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When did Ski Reality become Irrelevant? - Page 2

post #31 of 186

I see nothing wrong with the question.  It's like the Hollywood question: why do action films get all the money & attention, and why don't more morally complex, subtle, relationship-driven (or whatever) films get noticed.  (Though of course they do, Hollywood being bigger and richer than the ski film industry.)  

 

There should be room for both the glamor boy film that excites the wannabes and other kinds of film, too, but it's ski porn that makes money.  The rest of us tired, old-fashioned, grizzled, out-of-date grumpy whiners can go to YouTube.

post #32 of 186
Quote:
Originally Posted by lakespapa View Post
 

The rest of us tired, old-fashioned, grizzled, out-of-date grumpy whiners can go to YouTube.

I have uploaded quite the extensive library of old-fashioned grizzled grump mogul skiing videos on YouTube, but you're probably not going to see me blogging about how they deserve more attention any time soon. We had our day; time to step aside and let the current crop of talent basque in the limelight. The attention, or lack thereof have no bearing on my continued enjoyment of the sport.

 

Know your station in life, and embrace it. I fully embrace my nobody status; the smack-talk is stricktly to indulge my own brand of juvenile humor.

post #33 of 186
Thread Starter 
Quote:
Originally Posted by Philpug View Post

Great view points and good discussion. Keep em coming, I have some thoughts that have been rattling around in my head that I am trying to organize that both agree with the article and some of the counter points too.

Thanks Phil.  I look forward to hearing your thoughts.

post #34 of 186

I'm not sure I'd blog anything, but I can relate when someone says ski porn seems irrelevant.  It's irrelevant to me.  Minecraft videos seem irrelevant to me, too, though my son loves them, and they're the big coming thing, and, etc.  They're not as puzzling as, say, exciting developments in the genetics of satin breeding, so riveting to mouse fanciers, but they don't mean much to me.

post #35 of 186

I think it is worth pointing out that for many of us, what is shown in ski porn isn't THAT far away from the kind of skiing we do.

 

Current TGR-style ski porn is blower snow, alpine, spinewalls, cliffs, off piste. That also happens to be the kind of skiing that lots and lots and lots of people do in the West. Sure, it is on another level in size, and the technical nature, but I don't think the presumed "disconnect" is actually there, at least speaking from the perspective of somebody who skis a snowy ski area in the West.

 

It is like the campfire guitar player and Jimmy Page. The guy playing the guitar beside the campfire probably will not ever play like Page, but that doesn't mean he doesn't play well enough to appreciate the hell out of watching Page perform. Ditto for your typical off-piste Western skier compared to a TGR flick.

 

I would feel more of a disconnect is ski porn was still all about moguls and I was still skiing what I ski. And don't get me wrong, I'm not tooting my own horn, cause I'm kind of a mess when it comes to skiing proficiently. I'm the campfire player that can usually hit the right chord.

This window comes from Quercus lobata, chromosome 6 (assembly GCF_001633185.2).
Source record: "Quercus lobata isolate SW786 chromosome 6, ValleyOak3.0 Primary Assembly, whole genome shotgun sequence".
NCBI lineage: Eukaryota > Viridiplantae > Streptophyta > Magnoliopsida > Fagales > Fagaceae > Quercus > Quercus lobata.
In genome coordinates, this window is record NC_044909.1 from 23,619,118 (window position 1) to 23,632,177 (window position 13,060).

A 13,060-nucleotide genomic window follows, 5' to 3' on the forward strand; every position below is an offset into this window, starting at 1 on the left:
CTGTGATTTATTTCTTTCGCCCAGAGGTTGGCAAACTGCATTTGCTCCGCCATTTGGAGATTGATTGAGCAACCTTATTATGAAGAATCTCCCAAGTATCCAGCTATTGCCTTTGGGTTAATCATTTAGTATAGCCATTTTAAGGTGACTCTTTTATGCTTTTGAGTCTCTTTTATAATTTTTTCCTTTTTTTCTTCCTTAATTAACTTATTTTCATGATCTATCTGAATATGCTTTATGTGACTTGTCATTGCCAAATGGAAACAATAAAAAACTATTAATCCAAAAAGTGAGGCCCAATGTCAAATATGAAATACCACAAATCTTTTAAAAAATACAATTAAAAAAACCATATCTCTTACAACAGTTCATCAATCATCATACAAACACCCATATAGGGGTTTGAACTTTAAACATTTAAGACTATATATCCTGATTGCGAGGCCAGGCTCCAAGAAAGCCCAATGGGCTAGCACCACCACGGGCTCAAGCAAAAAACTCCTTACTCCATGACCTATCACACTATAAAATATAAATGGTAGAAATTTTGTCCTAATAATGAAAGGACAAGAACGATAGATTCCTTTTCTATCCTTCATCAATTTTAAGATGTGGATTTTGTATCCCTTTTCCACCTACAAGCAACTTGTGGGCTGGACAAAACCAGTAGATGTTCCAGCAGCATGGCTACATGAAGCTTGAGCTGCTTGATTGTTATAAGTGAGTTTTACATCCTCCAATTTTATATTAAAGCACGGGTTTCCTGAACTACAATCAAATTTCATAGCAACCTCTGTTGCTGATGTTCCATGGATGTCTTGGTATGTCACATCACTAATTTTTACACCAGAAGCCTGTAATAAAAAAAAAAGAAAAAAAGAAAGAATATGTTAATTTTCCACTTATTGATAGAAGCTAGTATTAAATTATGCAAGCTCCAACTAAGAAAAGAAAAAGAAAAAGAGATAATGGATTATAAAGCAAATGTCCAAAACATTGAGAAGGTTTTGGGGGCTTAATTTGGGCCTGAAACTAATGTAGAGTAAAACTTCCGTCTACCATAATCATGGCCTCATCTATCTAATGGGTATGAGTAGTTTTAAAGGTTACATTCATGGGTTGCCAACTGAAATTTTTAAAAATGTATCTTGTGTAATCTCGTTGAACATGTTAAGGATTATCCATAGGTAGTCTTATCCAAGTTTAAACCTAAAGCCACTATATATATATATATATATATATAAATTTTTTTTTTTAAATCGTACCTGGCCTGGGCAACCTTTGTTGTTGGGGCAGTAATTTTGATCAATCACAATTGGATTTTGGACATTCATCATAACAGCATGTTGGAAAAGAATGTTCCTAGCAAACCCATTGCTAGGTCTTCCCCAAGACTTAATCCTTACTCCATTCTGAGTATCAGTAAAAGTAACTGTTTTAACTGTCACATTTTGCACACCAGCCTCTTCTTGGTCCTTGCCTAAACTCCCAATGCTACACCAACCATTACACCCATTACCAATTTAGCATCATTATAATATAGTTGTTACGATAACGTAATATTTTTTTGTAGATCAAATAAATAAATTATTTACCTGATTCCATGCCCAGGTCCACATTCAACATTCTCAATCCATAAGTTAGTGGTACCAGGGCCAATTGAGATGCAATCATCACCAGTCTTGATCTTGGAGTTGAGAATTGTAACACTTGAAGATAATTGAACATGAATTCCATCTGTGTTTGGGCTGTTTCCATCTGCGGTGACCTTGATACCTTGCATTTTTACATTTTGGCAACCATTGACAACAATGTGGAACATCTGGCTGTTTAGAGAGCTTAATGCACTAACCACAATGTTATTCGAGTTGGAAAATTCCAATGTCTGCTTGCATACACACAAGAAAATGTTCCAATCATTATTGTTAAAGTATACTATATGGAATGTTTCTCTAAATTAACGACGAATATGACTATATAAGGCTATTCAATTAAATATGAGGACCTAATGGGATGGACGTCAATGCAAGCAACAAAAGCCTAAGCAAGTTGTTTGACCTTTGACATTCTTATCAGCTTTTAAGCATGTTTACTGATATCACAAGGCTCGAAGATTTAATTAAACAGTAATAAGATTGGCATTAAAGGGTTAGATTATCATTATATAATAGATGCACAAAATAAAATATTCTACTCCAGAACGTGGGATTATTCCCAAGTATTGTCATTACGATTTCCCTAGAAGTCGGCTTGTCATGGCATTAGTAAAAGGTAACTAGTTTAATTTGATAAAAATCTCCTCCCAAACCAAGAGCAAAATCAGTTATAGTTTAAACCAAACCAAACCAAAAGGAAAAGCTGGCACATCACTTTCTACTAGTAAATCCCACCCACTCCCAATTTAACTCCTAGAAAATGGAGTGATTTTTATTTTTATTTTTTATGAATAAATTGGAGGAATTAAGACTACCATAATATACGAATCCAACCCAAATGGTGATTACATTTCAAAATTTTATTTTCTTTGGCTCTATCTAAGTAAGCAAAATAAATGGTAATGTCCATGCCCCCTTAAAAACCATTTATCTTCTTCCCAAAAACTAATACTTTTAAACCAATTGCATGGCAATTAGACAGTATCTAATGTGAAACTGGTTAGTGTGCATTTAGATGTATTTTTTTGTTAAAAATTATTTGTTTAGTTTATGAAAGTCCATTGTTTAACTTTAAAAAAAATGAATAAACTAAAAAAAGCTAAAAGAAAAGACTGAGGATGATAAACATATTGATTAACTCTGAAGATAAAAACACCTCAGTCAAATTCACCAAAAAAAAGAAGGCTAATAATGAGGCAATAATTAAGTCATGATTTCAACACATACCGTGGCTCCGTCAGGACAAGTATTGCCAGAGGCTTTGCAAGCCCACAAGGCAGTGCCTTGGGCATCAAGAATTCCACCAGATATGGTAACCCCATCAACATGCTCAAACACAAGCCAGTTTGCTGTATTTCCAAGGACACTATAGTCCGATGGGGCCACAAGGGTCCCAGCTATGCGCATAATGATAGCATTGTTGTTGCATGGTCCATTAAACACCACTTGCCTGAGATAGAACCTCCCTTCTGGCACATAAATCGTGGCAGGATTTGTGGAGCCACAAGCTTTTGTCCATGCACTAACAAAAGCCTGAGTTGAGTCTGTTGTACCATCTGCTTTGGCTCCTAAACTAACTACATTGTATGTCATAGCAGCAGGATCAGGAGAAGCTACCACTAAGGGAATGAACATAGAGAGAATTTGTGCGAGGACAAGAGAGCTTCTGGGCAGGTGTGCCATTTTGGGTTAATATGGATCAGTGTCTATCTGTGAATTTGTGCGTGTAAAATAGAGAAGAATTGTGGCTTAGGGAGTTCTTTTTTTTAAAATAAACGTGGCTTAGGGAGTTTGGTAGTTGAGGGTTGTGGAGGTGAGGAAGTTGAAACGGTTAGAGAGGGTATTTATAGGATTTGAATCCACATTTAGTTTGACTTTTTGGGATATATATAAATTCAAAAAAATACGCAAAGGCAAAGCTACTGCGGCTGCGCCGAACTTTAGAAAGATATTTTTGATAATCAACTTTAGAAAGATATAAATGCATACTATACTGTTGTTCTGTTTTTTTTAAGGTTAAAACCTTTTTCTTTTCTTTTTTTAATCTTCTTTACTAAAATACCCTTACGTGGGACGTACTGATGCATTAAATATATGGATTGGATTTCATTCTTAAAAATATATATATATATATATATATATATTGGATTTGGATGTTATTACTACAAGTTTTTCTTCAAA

post #36 of 186
Thread Starter 
Quote:
Originally Posted by anachronism View Post
 

I think it is worth pointing out that for many of us, what is shown in ski porn isn't THAT far away from the kind of skiing we do.

 

Current TGR-style ski porn is blower snow, alpine, spinewalls, cliffs, off piste. That also happens to be the kind of skiing that lots and lots and lots of people do in the West. Sure, it is on another level in size, and the technical nature, but I don't think the presumed "disconnect" is actually there, at least speaking from the perspective of somebody who skis a snowy ski area in the West.

 

It is like the campfire guitar player and Jimmy Page. The guy playing the guitar beside the campfire probably will not ever play like Page, but that doesn't mean he doesn't play well enough to appreciate the hell out of watching Page perform. Ditto for your typical off-piste Western skier compared to a TGR flick.

 

I would feel more of a disconnect is ski porn was still all about moguls and I was still skiing what I ski. And don't get me wrong, I'm not tooting my own horn, cause I'm kind of a mess when it comes to skiing proficiently. I'm the campfire player that can usually hit the right chord.

Very nicely put Jeff.  Thanks for the feedback and just appreciate that you're taking the time to contribute to the conversation.  I totally get where you're coming from and only regret I have'nt made it down to WC to join you for some of this San Juan goodness.

 

But keep in mind that the gist of the article involves the way our sport is being marketed by both media and manufacturers, There is no doubt that the current media appeals to a skier like yourself and many others. But you and the type of skiing that you do still represents a small minority of the total "skier day" population nationwide.

 

To think that everything is hunky dory and that there's no need to entertain different angles in any business model is a risky road to take.  All I said in the article was "Maybe we could just reign it in a bit".

post #37 of 186
Originally Posted by sibhusky View Post